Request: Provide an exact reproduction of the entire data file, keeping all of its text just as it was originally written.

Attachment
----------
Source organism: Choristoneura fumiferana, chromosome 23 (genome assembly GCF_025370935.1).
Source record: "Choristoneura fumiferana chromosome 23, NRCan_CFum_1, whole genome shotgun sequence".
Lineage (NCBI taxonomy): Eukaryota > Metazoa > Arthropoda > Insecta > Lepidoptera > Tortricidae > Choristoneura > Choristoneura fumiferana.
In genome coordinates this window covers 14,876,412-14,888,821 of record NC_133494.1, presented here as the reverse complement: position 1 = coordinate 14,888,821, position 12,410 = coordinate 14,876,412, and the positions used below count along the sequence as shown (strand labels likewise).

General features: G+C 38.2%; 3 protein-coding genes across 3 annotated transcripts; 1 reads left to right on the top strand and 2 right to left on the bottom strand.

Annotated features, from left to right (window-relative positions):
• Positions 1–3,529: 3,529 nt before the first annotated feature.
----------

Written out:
Source organism: Choristoneura fumiferana, chromosome 23 (genome assembly GCF_025370935.1).
Source record: "Choristoneura fumiferana chromosome 23, NRCan_CFum_1, whole genome shotgun sequence".
Lineage (NCBI taxonomy): Eukaryota > Metazoa > Arthropoda > Insecta > Lepidoptera > Tortricidae > Choristoneura > Choristoneura fumiferana.
In genome coordinates this window covers 14,876,412-14,888,821 of record NC_133494.1, presented here as the reverse complement: position 1 = coordinate 14,888,821, position 12,410 = coordinate 14,876,412, and the positions used below count along the sequence as shown (strand labels likewise).

General features: G+C 38.2%; 3 protein-coding genes across 3 annotated transcripts; 1 reads left to right on the top strand and 2 right to left on the bottom strand.

Annotated features, from left to right (window-relative positions):
• Positions 1–3,529: 3,529 nt before the first annotated feature.